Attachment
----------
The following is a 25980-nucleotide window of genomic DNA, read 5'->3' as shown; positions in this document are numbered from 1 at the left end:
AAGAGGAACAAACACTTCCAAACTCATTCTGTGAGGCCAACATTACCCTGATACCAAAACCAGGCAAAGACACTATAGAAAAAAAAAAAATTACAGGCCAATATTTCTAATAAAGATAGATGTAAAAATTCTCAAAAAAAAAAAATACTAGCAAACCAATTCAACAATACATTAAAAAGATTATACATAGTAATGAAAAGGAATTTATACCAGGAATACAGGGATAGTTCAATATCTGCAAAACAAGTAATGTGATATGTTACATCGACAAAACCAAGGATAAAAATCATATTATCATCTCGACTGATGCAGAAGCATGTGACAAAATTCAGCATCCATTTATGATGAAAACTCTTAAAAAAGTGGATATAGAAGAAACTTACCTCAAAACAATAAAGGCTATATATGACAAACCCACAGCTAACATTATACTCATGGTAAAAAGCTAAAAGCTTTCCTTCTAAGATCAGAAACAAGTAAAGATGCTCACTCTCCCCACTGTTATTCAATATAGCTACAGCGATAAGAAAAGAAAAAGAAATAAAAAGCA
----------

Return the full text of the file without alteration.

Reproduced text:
The following is a 25980-nucleotide window of genomic DNA, read 5'->3' as shown; positions in this document are numbered from 1 at the left end:
AAGAGGAACAAACACTTCCAAACTCATTCTGTGAGGCCAACATTACCCTGATACCAAAACCAGGCAAAGACACTATAGAAAAAAAAAAAATTACAGGCCAATATTTCTAATAAAGATAGATGTAAAAATTCTCAAAAAAAAAAAATACTAGCAAACCAATTCAACAATACATTAAAAAGATTATACATAGTAATGAAAAGGAATTTATACCAGGAATACAGGGATAGTTCAATATCTGCAAAACAAGTAATGTGATATGTTACATCGACAAAACCAAGGATAAAAATCATATTATCATCTCGACTGATGCAGAAGCATGTGACAAAATTCAGCATCCATTTATGATGAAAACTCTTAAAAAAGTGGATATAGAAGAAACTTACCTCAAAACAATAAAGGCTATATATGACAAACCCACAGCTAACATTATACTCATGGTAAAAAGCTAAAAGCTTTCCTTCTAAGATCAGAAACAAGTAAAGATGCTCACTCTCCCCACTGTTATTCAATATAGCTACAGCGATAAGAAAAGAAAAAGAAATAAAAAGCA